Von Willebrand disease (vWD) is the most common inherited genetic bleeding disorder, yet it is not well known or understood among the public or healthcare providers. Von Willebrand factor (vWF) is a protein that is essential for platelet aggregation and clotting. A low vWF can lead to heavy or prolonged bleeding. This most commonly appears as complaints of menorrhagia (i.e., heavy menstrual bleeding), prolonged bleeding after minor injuries, or gum bleeding. The clinician can advocate for proper diagnosis and treatment, as well as prevent adverse events by being aware of the presenting signs and types of the disorder, recognizing that many patients are asymptomatic, and understanding when a hematology consultation is warranted.
Section 1: Introduction
About This Course
Section 2: Understanding von Willebrand Disease
Hemostasis and von Willebrand Factor
Section 3: Clinical Vignette
Section 4: Conclusion
Expert Reviewer: Christopher Reist, MD, MBA
Nicole Strickland, BA, BSN, RN, CPAN has cared for patients at every level of acuity over almost 10 years as a nurse. She has devoted much of her nursing career to training nurses and nursing students as a Certified Post Anesthesia Nurse (CPAN). She holds a BA in English from Temple University and worked as a medical editor for the National Board of Medical Examiners before returning to school to obtain a BSN from Duke University. She is now pursuing a Master of Education in Learning Design and Technology from The University of North Carolina at Charlotte while continuing her passion for the creation of evidenced-based and engaging education as an acute care SME writer at Relias.Disclosure: Nicole Strickland, BA, BSN, RN, CPAN has declared that no conflict of interest, Relevant Financial Relationship or Relevant Non-Financial Relationship exists.
Dr. Reist is Professor Emeritus in the Department of Psychiatry and Human Behavior at the University of California, Irvine. He has served as Assistant Dean in the College of Medicine and the Director of Medical Research for the Long Beach Veterans Affairs Healthcare System. Formerly, he served as Chief of Mental Health, overseeing full service mental health care delivery to over 50,000 enrollees at the Long Beach VA Healthcare System. He was the Associate Director of the Southern California VA Mental Illness Research, Education, and Clinical Center (MIRECC), which is focused on improving long-term outcomes in chronic psychotic disorders through basic/clinical research and dissemination of evidence-based practices. Dr. Reist’s clinical interests include schizophrenia, impulsivity, PTSD, pharmacogenomics, and psychopharmacology. DoD, NIMH, and VA Medical Research have supported his research. Dr. Reist is a Distinguished Fellow of the Psychiatric Association, has been recognized as an Exemplary Psychiatrist by the National Alliance for the Mentally Ill, and is included in Best Doctors 2007-2019. He is the author of two books and over 75 original scientific articles. Disclosure: Christopher Reist, MD, MBA discloses the following potential conflict of interests/commercial interests: Relevant Financial Relationship with Alkermes as Grant/Research Support Relevant Non-Financial Relationship with No Entities Exists as a ContributorExpert Reviewer: Catherine J. Swift, MT(ASCP)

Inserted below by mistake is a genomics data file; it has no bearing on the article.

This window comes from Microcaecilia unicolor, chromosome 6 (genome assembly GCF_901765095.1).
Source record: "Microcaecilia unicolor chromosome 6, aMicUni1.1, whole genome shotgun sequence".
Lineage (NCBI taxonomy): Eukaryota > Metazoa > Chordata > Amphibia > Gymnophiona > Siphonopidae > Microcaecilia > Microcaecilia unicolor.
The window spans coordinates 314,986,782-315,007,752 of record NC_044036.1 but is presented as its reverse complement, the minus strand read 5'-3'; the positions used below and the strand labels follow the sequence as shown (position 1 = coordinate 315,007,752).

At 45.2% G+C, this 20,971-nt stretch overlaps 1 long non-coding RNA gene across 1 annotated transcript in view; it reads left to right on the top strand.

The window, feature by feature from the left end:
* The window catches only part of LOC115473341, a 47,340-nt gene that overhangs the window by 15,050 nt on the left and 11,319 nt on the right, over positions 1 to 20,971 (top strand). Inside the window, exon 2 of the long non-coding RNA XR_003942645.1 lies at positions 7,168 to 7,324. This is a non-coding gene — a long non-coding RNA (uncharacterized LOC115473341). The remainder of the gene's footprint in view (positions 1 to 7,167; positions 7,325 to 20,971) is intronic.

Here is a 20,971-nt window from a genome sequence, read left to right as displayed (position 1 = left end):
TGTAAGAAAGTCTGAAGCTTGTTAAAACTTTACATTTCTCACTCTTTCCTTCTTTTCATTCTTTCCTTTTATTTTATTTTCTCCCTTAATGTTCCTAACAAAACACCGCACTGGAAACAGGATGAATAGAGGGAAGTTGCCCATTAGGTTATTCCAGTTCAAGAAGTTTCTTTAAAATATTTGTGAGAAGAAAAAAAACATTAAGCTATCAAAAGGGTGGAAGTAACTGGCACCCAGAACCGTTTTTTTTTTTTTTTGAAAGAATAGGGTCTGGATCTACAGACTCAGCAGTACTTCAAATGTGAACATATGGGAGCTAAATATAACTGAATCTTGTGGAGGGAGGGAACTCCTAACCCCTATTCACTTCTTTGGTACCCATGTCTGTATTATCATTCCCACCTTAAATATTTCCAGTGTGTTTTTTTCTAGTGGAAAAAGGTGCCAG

Catherine Swift, MT(ASCP) is the clinical laboratory science editor for Relias Learning. She has a Bachelor of Arts in English from Hastings College and a Bachelor of Science in Medical Technology from North Colorado Medical Center. She has experience working in hospital laboratories, clinic laboratories, and research experience in microbiology as well as clinical research trials involving patients and various drug therapies for osteoporosis, endometriosis and bone density at Creighton University School of Medicine. Disclosure: Catherine J. Swift, MT(ASCP) has declared that no conflict of interest, Relevant Financial Relationship or Relevant Non-Financial Relationship exists.
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